brave (adjective) ready to face and endure danger or pain, showing courage
I have been processing these thoughts for many months, turning them over and over again in my mind. Initially it was about my Peace Corps service and returning from South Africa and seeing things with a renewed heart and eyes but of course more has happened. I wasn’t ready to put my thoughts out as I continue to weigh my words and consider the message.
So much has happened since I have returned, but somehow it didn’t feel like the right time to share them. The calendar page has turned and I am finally able to publish my thoughts again.
It’s been more than a year since I returned from Africa, a continent that many think is full of wild animals and adventure, and several people commented how brave I was for going to the edge of the earth and possibly of civilization. Upon my return I reconnected with family and friends and learned how much can happen in two years: moving and job changes (all of my kids lived somewhere different and two had new jobs), a few new relationships and babies, serious illness and death, nothing quite prepares you for all of these, although they are inevitable. It made me realize how brave we all have to be to face whatever is next, although it seems easier to see bravery in others and discount such qualities of ourselves.
I think back a few months and thousands of miles away to the people I met in South Africa. They have many of the same struggles as we do but must also do more with less. They raise families, gossip and laugh with friends and hope for a good education and opportunities for their kids. In my village less than 10% have electricity at home and less than 1% have water in their yard, but they are committed to family and community, stringing together moments to go beyond existence, working their hardest and presenting themselves at their best. Msinga, the area where I stayed, has been having a drought for more than 10 years, and there is not always clean water at the community pipes, but the people keep going, carrying water by the bucket full to their homes. Children need to be raised, meals prepared and people taken care of. There are weddings and funerals, births and deaths. I now wish I had asked them what they thought brave meant or looked like.
I returned feeling more stoic, learning to accept what is, trying not to focus or complain about the weather, since rain is a blessing during a drought or how hot or cold it is, when no one has central heat or air conditioning or that my wifi was too slow because I got a taste of what it was like to not have any for weeks at a time. I learned to wash my clothes by hand and to not buy more groceries than I could carry home. Lessons they already knew and I had never considered. They live with one foot bringing their heritage and traditions of their ancestors and the other foot pulling them into the future, learning computers and crafting ways to charge their cell phones when there is not a single plug at home.
In the last few months the world and life as we know it has changed. We have all been pushed outside our comfort zones. Keeping a brave face and our resolve to deal with an invisible enemy and it is unclear for how long that staying home is the best way for most of us to fight.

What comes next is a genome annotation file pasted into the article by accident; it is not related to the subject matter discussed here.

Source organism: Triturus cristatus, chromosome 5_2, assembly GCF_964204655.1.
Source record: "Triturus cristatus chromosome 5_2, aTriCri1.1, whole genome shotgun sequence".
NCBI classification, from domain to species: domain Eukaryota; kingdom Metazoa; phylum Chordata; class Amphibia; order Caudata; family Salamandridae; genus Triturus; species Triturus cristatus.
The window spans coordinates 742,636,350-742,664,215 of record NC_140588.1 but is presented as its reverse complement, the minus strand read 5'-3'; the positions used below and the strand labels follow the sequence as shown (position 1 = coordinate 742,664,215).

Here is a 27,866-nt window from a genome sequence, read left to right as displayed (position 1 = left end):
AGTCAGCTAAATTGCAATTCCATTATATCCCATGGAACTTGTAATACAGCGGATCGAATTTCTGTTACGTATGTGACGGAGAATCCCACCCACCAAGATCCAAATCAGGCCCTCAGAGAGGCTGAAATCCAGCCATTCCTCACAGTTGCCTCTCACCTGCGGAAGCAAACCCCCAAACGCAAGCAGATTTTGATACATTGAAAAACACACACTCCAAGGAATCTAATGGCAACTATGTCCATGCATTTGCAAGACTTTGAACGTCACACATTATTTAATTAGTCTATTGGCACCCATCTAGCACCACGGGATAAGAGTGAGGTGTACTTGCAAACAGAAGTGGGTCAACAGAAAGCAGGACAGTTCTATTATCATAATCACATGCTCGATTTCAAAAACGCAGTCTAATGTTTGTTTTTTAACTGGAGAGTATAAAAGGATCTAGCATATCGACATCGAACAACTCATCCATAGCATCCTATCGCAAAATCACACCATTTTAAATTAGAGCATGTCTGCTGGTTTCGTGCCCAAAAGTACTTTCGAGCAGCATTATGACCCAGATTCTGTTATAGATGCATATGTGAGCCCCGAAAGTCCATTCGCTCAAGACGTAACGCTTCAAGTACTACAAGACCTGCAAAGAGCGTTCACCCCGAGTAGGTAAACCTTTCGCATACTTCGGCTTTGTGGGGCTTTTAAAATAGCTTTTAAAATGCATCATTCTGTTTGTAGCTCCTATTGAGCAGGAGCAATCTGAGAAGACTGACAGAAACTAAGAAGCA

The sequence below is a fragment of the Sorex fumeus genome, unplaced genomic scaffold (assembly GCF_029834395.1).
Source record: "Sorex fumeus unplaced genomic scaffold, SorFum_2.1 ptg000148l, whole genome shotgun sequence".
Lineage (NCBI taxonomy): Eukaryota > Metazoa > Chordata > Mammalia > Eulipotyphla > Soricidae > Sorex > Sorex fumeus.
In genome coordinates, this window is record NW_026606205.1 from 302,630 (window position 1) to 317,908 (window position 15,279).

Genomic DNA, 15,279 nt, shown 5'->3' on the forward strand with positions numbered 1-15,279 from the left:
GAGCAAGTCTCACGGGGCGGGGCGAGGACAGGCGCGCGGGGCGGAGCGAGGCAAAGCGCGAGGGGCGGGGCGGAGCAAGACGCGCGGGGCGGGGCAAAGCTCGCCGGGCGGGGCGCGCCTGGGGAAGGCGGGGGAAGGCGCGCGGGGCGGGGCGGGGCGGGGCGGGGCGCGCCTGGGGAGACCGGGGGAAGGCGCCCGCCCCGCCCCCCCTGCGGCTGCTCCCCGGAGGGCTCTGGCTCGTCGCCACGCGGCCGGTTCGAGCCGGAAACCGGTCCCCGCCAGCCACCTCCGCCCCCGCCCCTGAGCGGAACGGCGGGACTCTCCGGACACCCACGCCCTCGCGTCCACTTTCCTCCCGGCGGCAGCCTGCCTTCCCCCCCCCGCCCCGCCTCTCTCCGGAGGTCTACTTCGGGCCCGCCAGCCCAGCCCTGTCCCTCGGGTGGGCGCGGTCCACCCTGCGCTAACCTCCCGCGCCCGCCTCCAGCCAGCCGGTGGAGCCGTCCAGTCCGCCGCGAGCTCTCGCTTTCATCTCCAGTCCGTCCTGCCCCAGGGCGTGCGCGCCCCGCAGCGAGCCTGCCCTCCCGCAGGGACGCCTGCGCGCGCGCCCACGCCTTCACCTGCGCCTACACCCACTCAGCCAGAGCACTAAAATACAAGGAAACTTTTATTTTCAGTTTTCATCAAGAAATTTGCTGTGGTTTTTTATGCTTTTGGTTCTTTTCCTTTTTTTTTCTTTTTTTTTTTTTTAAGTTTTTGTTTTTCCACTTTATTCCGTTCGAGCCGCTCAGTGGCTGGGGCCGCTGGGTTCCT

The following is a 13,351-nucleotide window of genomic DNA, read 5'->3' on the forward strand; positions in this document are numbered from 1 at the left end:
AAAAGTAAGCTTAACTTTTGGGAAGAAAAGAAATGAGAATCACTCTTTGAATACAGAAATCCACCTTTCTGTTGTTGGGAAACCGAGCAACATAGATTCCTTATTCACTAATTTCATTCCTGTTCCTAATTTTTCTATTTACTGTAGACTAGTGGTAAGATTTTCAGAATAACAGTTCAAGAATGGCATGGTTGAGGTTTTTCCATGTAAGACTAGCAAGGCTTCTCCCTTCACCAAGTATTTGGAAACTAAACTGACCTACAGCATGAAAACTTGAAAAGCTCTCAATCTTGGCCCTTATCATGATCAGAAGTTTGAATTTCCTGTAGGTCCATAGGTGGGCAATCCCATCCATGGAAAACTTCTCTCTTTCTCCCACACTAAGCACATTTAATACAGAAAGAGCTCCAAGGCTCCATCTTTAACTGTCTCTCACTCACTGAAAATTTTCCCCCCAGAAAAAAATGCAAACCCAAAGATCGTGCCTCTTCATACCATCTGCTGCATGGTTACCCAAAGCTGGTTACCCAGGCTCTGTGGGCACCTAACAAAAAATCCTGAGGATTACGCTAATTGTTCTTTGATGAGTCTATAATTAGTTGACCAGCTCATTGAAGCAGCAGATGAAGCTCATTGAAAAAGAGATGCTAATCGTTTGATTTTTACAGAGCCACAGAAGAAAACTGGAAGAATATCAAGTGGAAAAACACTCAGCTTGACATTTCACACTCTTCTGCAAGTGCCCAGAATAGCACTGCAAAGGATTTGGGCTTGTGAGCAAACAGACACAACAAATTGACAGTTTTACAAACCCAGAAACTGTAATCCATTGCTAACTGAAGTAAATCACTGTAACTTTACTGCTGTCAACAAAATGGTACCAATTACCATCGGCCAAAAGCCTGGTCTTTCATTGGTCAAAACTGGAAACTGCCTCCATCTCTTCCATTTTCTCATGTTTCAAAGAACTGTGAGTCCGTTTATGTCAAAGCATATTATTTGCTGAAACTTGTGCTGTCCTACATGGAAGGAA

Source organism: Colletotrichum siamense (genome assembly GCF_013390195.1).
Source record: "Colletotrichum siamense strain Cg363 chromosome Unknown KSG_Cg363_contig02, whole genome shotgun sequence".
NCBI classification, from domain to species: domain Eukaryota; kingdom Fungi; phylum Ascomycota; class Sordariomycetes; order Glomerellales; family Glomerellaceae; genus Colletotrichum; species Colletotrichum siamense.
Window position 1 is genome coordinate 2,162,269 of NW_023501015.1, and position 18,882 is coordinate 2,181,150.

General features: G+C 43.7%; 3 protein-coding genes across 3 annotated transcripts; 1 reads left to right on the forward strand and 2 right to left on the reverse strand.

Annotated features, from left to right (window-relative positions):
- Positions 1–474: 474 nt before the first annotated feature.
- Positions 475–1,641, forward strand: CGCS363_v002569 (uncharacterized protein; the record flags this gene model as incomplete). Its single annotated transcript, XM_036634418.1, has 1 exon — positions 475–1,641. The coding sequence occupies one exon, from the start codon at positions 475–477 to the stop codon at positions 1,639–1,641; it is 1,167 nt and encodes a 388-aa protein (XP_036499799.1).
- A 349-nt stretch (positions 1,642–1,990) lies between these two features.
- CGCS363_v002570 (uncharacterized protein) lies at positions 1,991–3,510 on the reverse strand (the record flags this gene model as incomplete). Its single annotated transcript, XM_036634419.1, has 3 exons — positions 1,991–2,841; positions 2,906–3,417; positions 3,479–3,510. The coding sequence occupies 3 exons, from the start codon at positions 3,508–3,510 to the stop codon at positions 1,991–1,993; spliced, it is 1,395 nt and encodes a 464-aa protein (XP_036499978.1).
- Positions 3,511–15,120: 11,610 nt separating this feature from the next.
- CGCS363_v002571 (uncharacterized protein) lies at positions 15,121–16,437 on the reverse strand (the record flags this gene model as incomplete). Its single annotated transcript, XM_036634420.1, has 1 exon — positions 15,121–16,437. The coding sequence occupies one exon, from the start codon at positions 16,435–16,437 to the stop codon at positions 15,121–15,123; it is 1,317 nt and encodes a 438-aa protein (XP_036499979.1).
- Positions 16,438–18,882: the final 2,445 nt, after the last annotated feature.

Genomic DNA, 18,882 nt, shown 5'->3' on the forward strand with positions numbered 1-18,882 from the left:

And what of the future? What are we hoping for? Can we even imagine what’s next? What are we learning?
We have all needed to be BRAVE for our kids, our parents, our co-workers, our community, for ourselves. We have suddenly had to unplug from some of our supports and comforts, hopefully we will remember. BRAVE decisions to be made. Jobs lost or uncertain, kids home all day every day, staying separated from those we love, adapting to work at home, connected through our glowing screens, some days with an insatiable need for information, sorting through the mixed messages and politicization of a disease, plenty of finger pointing, scrambling, hunting and gathering supplies in case it gets worse.
And we are learning how to be Alone Together, where we are redefining education and classrooms, supply chains, the meaning of essential workers,and crisis leadership, with events and trips postponed and cancelled. But other challenges haven’t gone away: cancer, divorce, plumbing issues, flat tires.
Our faces and identities now meet each other with masks inside and out, keeping a safe distance as we cautiously relearn how to interact. Missing relaxing, hugs, seeing smiles, being close to people, going out to dinner, concerts or ball games.
Feeling helpless, awash in the pandemic, racial protests, and political division. Waking with a scratchy throat and wondering if that means I have the virus. Am I doing all I can? Am I getting more lost or more found?
We each face challenges everyday physically and mentally , but most are battled internally, seen and felt only by us. Many are invisible to all except those closest to us, and even then few may realize all that we are each battling.In public we keep a brave face, a mask of confidence. We associate BRAVE with soldiers, patients fighting the good fight. But most battles are small and don’t involve weapons or even victory but are carried out in our day to day lives as we take on the next obstacles.
We are all BRAVE, even though we may not have a medal on our chest, a place in history or a parade or ceremony in our honor. Keep fighting the good fight and keep taking leaps of courage.